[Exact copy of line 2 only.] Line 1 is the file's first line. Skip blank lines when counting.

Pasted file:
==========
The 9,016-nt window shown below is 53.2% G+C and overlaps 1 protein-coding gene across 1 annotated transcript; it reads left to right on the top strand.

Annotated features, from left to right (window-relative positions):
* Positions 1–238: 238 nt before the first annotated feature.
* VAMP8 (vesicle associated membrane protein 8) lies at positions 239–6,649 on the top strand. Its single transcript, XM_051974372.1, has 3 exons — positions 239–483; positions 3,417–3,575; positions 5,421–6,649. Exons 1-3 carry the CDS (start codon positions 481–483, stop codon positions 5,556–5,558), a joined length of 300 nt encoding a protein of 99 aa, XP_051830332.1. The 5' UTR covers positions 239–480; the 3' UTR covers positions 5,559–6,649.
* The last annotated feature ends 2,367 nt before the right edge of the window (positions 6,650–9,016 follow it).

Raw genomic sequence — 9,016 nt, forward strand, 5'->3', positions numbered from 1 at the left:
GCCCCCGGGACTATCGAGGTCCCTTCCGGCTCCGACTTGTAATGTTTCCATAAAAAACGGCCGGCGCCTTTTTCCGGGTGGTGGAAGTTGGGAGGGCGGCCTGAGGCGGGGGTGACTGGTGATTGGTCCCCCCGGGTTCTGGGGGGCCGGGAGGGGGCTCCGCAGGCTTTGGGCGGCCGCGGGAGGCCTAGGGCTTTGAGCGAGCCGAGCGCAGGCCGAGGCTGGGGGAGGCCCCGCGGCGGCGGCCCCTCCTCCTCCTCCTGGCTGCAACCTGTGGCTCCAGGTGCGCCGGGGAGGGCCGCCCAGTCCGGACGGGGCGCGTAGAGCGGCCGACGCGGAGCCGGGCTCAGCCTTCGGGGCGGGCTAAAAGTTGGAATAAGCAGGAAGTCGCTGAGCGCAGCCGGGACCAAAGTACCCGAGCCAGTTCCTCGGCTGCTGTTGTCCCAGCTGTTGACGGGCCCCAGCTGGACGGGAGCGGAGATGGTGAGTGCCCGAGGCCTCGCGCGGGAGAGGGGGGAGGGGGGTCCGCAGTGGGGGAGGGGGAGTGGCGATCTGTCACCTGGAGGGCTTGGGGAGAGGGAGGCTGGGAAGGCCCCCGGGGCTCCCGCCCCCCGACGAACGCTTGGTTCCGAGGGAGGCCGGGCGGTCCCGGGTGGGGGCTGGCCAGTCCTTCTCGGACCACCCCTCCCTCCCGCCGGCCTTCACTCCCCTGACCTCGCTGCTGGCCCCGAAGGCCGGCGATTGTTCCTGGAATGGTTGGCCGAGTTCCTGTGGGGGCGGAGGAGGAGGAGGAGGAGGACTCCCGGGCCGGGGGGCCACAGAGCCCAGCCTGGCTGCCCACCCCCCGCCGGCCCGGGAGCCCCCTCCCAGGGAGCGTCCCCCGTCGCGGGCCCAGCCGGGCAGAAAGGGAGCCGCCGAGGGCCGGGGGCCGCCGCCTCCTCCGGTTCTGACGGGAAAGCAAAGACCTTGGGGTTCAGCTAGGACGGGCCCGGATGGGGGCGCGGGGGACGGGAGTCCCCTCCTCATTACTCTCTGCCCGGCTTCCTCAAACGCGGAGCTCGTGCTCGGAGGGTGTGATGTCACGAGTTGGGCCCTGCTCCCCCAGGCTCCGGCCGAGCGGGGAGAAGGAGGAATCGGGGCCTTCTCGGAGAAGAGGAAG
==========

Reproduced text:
Annotated features, from left to right (window-relative positions):